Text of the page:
Si estás interesado en visitar El Rey de Reyes, tu Asistente Personal de Capella Ixtapa puede organizarte un tour de buceo o snorkel para que lo admires en todo su esplendor.

Capella Singapore’s Peranakan Experience

Traditional Peranakan beading work.

Last week I had the opportunity to accompany one of the Capella Singapore Personal Assistants on a trip to the Peranakan museum as part of the new Peranakan Experience that we have created for guests who would like to explore the local Singapore culture.

Part of the tour took us to the Peranakan Museum, which showcased decades of age-old Peranakan culture and history.  For those unfamiliar, the Peranakan culture evolved from the early Chinese and Malay settlers in colonial Singapore and Malaysia who intermarried resulting in an exotic blend of cultures.

One thing I found particularly interesting was the strong matriarchal tendencies among the Peranakan.  While the men were the sole breadwinners for the family, the women, known as Nonyas, stayed home and ran the household.  As a result, one of the unique traits of Nonya women is that they are skilled in the culinary arts and crafts that distinguish the culture.  Luckily for me, I had the opportunity to experience both these luxuries.

Following our tour of the Peranakan Museum, we headed to a near by Peranakan restaurant.  The cuisine, while employing many traditional Chinese preparations, is extremely unique in its flavor profile.  We tried everything from a Fish Head Curry (not nearly as mad as the name suggests!) to Kueh Pie Tee, which featured shredded bamboo shoots and shrimp inside mini pie shells.  The flavors were exotic and bold and the dishes beautifully presented.

Traditional Peranakan beading work.

Traditional Peranakan beading work.

From there we headed to a shop run by a Peranakan woman, who still creates the traditional beaded shoes as well as selling beautiful kebayas.  Like the food the clothing was also brightly colored and rich in ornate detail.  We were told that some of the shoes could take several months to make as each bead was sewn on individually.  The same held true for the blouses and sarongs, as even the most “casual” kebaya was intricately decked out in skilled embroidery. Truly an art form!

The Peranakan culture is truly a significant part of the Singapore culture and something you really must experience for your self.  The next time you are at Capella Singapore be sure to ask your Personal Assistant for the Peranakan Experience.  I am sure you will love to learn about the history, culture and food just as much as I did!

The History Of Mooncakes

Mooncakes 1

One of my favourite Chinese festivals, the Mid Autumn Festival happens each year on the 15th day of the 8th month of the Lunar Calendar. This year, the Mid Autumn Festival took place on the 19th of September. The festival is celebrated throughout Asia, wherever there is a large ethnically Chinese population.  And in each of these locations it has adopted additional names, one of the most popular here is Singapore is the Mooncake Festival.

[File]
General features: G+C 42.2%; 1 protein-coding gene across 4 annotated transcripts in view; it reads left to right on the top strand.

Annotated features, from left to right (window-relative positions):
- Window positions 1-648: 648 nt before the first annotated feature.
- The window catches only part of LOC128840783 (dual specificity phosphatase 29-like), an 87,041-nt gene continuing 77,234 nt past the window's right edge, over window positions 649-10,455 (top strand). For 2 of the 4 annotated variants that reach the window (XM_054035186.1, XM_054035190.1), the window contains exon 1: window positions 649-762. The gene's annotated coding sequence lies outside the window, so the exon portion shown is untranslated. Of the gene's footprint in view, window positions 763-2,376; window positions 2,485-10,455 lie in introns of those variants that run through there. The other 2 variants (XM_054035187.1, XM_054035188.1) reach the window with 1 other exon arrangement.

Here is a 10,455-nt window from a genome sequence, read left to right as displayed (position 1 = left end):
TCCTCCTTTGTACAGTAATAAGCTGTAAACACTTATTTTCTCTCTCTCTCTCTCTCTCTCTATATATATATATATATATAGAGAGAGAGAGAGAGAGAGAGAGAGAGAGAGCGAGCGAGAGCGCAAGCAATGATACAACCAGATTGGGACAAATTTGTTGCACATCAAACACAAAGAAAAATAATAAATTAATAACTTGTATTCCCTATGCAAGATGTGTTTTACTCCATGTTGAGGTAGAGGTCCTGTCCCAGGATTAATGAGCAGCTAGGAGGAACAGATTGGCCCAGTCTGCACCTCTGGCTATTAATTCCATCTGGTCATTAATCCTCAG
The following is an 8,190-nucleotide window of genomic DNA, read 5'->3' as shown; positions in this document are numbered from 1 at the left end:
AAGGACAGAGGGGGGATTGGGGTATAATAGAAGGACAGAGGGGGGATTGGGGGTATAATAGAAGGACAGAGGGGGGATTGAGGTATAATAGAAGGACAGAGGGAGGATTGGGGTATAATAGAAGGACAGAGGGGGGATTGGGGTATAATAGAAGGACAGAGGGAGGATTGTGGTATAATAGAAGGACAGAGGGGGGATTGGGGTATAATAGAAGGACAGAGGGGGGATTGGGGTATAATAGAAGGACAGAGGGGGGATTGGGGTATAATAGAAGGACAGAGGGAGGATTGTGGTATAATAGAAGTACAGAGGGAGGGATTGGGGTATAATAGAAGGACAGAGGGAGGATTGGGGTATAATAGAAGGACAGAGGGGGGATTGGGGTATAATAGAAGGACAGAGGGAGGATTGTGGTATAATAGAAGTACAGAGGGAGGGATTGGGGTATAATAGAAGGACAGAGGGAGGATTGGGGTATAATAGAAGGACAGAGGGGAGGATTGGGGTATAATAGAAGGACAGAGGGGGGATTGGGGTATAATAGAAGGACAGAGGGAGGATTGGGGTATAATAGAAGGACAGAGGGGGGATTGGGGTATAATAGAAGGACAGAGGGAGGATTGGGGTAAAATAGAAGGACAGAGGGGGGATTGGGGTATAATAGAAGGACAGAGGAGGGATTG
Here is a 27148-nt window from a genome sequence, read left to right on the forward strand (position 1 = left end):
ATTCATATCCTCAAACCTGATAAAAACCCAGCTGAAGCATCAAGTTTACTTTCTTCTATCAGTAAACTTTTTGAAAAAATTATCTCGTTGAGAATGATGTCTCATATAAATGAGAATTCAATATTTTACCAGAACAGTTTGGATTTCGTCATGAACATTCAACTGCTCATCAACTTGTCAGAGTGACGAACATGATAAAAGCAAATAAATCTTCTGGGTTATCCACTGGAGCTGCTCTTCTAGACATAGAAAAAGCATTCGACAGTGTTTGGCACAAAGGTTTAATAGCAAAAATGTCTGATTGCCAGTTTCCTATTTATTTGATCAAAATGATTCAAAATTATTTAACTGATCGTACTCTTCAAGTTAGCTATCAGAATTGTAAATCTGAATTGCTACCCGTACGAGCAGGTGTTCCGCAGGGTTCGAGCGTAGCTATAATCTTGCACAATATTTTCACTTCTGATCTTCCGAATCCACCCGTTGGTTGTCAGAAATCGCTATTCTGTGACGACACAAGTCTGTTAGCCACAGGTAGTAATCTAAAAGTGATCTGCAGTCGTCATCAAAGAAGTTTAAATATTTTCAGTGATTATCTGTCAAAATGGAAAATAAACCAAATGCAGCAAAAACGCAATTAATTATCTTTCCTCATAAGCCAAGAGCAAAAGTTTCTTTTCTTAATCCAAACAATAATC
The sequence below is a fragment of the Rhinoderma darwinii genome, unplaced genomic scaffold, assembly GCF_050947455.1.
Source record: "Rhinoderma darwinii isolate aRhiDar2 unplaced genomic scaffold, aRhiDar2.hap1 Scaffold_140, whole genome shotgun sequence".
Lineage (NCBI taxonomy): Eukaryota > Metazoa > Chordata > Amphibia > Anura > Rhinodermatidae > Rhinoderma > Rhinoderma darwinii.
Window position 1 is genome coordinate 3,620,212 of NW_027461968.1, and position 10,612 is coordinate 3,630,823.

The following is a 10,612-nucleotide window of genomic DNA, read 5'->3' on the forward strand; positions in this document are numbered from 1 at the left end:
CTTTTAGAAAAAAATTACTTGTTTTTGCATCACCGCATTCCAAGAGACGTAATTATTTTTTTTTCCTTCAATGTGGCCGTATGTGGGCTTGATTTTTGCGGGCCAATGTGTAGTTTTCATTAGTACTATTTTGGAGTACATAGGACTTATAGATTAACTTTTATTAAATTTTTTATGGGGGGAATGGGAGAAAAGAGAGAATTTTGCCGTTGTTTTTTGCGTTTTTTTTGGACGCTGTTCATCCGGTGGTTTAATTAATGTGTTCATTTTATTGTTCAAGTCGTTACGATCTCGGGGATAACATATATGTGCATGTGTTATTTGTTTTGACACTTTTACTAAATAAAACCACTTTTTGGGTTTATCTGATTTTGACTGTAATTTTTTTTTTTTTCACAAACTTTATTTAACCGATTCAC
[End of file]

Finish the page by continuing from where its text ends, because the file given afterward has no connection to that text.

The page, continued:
Mooncakes 1

For those unfamiliar, Mooncakes are a small pastry, often round is shape, that contain a variety of filling ranging from lotus seed pastes to nut mixtures to salted egg yolks.  These days you can also find chocolate, ice cream and green tea versions.  During September almost every food outlet sells their own custom version, so the varietals are endless.  The outside of the pastry is then imprinted with different Chinese characters and imagery, each design unique to its purveyor.  It is common for people to give them as business gifts as well as to relatives.

An exciting historical account of how Mooncakes came about dates back to the Yuan Dynasty when the Mongolians ruled China.  The people of China baked Mooncakes and hid messages in them, which contained their battle plans against the Mongolians.  The success of this method led to the successful uprising of the Chinese to overthrow the Mongolian rulers and the Ming Dynasty was born.  It is said that Mooncakes are eaten every year to commemorate this inspired act.

The next time you are in Singapore in September, look out for when the Mid Autumn Festival takes place and you could be in for a cultural treat.  And don’t forget to ask your Capella Singapore Personal Assistant about their favourite Mooncake source- you may be in for a treat!

Celebrating Singapore National Day With The Merlion

Singapore National Day

Just last week, the whole country was abuzz as we celebrated our 48th National Day on 9 August 2013.  National Day celebrations in Singapore are always an elaborate affair and one that I love to partake in.

Singapore National DayThe highlight of the festivities is the Singapore National Day Parade.  Each year, the National Day Parade presents an exciting display of fanfare, from the traditional parade march by all the uniformed organizations in Singapore to a stunning air acrobatics show by the air force to colorful stories of Singapore told in song and dance.  This all leads up to a spectacular display of fireworks, which beautifully lights up the skyline of our central business district.

This year, the National Day Parade consisted of several different segments, taking participants on a journey through Singapore’s history and the dreams for the future. One of the segments was a fun chapter portraying the traditional folk stories that we were told by our elders.

Many of the stories feature the Merlion, an iconic symbol of Singapore.  The body of the Merlion is of a fish, which represents Singapore’s history as a fishing village and the Merlion has the head of a lion, which represents Singapore’s Malay name “Singapura,” meaning lion city

Singapore National DayOne story of how the Merlion came into being dates back to when Singapore was still a fishing village.  There was once a very bad stormy night that had engulfed the city in dark clouds and the raging winds had woken the villagers.  As the terrified villagers watched the storm unfold, suddenly a bright light emerged from the Southern waters surrounding a mystical creature.  The creature battled the waves and the storm and by morning the wind and the waves began to die down and the creature had retreated into the waters leaving a colorful trail.

Rumor has it that when the creature – the Merlion, had conquered the storm, it claimed its victory by standing on a proud perch on Mount Imbiah which is located on Sentosa Island. Today a large statue of the Merlion is erected at the Imbiah station on Sentosa Island, just a five-minute walk from Capella Singapore, where visitors can uncover the tales of the mythical creatures of the sea and find out their fortune for the year ahead.